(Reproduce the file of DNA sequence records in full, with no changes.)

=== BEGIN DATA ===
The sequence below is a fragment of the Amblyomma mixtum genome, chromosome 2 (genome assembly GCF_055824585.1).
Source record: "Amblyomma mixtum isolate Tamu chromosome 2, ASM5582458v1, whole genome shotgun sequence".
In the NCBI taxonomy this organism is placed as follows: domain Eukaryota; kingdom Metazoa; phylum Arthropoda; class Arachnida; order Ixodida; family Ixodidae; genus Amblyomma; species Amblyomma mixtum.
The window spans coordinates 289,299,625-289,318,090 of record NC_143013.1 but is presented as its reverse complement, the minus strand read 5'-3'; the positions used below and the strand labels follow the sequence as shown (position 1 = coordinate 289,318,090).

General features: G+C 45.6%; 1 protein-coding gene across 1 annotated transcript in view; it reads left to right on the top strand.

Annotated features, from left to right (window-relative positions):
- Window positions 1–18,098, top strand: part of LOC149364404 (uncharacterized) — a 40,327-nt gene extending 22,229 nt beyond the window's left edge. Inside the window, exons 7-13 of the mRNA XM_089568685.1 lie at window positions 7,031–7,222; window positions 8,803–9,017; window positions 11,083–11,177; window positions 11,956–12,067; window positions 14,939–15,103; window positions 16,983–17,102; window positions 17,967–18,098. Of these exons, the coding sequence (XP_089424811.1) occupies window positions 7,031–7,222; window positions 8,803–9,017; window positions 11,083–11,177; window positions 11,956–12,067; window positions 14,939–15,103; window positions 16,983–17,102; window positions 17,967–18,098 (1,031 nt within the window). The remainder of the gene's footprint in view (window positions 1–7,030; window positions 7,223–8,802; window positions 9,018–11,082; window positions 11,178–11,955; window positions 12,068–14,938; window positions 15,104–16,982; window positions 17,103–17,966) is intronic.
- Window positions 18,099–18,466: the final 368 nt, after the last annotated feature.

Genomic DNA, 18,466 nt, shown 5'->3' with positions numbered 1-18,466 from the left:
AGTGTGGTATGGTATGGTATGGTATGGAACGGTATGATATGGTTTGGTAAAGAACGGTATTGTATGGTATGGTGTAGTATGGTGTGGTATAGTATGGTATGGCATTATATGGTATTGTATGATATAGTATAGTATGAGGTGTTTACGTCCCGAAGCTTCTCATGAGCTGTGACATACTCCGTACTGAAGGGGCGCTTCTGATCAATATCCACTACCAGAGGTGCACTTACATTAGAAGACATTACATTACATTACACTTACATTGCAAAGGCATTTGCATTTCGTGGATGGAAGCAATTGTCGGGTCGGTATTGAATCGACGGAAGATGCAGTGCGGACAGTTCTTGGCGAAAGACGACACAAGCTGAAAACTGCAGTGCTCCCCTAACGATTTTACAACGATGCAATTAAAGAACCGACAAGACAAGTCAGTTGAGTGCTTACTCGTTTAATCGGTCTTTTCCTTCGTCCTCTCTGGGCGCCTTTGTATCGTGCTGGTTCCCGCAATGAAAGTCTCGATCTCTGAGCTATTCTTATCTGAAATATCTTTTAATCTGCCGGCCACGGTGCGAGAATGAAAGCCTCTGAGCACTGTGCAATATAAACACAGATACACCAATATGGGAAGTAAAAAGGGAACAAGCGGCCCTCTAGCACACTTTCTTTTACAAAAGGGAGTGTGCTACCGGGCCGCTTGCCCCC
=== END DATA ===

The sequence below is a fragment of the Amblyomma mixtum genome, chromosome 2 (genome assembly GCF_055824585.1).
Source record: "Amblyomma mixtum isolate Tamu chromosome 2, ASM5582458v1, whole genome shotgun sequence".
In the NCBI taxonomy this organism is placed as follows: domain Eukaryota; kingdom Metazoa; phylum Arthropoda; class Arachnida; order Ixodida; family Ixodidae; genus Amblyomma; species Amblyomma mixtum.
The window spans coordinates 289,299,625-289,318,090 of record NC_143013.1 but is presented as its reverse complement, the minus strand read 5'-3'; the positions used below and the strand labels follow the sequence as shown (position 1 = coordinate 289,318,090).

General features: G+C 45.6%; 1 protein-coding gene across 1 annotated transcript in view; it reads left to right on the top strand.

Annotated features, from left to right (window-relative positions):
- Window positions 1–18,098, top strand: part of LOC149364404 (uncharacterized) — a 40,327-nt gene extending 22,229 nt beyond the window's left edge. Inside the window, exons 7-13 of the mRNA XM_089568685.1 lie at window positions 7,031–7,222; window positions 8,803–9,017; window positions 11,083–11,177; window positions 11,956–12,067; window positions 14,939–15,103; window positions 16,983–17,102; window positions 17,967–18,098. Of these exons, the coding sequence (XP_089424811.1) occupies window positions 7,031–7,222; window positions 8,803–9,017; window positions 11,083–11,177; window positions 11,956–12,067; window positions 14,939–15,103; window positions 16,983–17,102; window positions 17,967–18,098 (1,031 nt within the window). The remainder of the gene's footprint in view (window positions 1–7,030; window positions 7,223–8,802; window positions 9,018–11,082; window positions 11,178–11,955; window positions 12,068–14,938; window positions 15,104–16,982; window positions 17,103–17,966) is intronic.
- Window positions 18,099–18,466: the final 368 nt, after the last annotated feature.

Genomic DNA, 18,466 nt, shown 5'->3' with positions numbered 1-18,466 from the left:
AGTGTGGTATGGTATGGTATGGTATGGAACGGTATGATATGGTTTGGTAAAGAACGGTATTGTATGGTATGGTGTAGTATGGTGTGGTATAGTATGGTATGGCATTATATGGTATTGTATGATATAGTATAGTATGAGGTGTTTACGTCCCGAAGCTTCTCATGAGCTGTGACATACTCCGTACTGAAGGGGCGCTTCTGATCAATATCCACTACCAGAGGTGCACTTACATTAGAAGACATTACATTACATTACACTTACATTGCAAAGGCATTTGCATTTCGTGGATGGAAGCAATTGTCGGGTCGGTATTGAATCGACGGAAGATGCAGTGCGGACAGTTCTTGGCGAAAGACGACACAAGCTGAAAACTGCAGTGCTCCCCTAACGATTTTACAACGATGCAATTAAAGAACCGACAAGACAAGTCAGTTGAGTGCTTACTCGTTTAATCGGTCTTTTCCTTCGTCCTCTCTGGGCGCCTTTGTATCGTGCTGGTTCCCGCAATGAAAGTCTCGATCTCTGAGCTATTCTTATCTGAAATATCTTTTAATCTGCCGGCCACGGTGCGAGAATGAAAGCCTCTGAGCACTGTGCAATATAAACACAGATACACCAATATGGGAAGTAAAAAGGGAACAAGCGGCCCTCTAGCACACTTTCTTTTACAAAAGGGAGTGTGCTACCGGGCCGCTTGCCCCC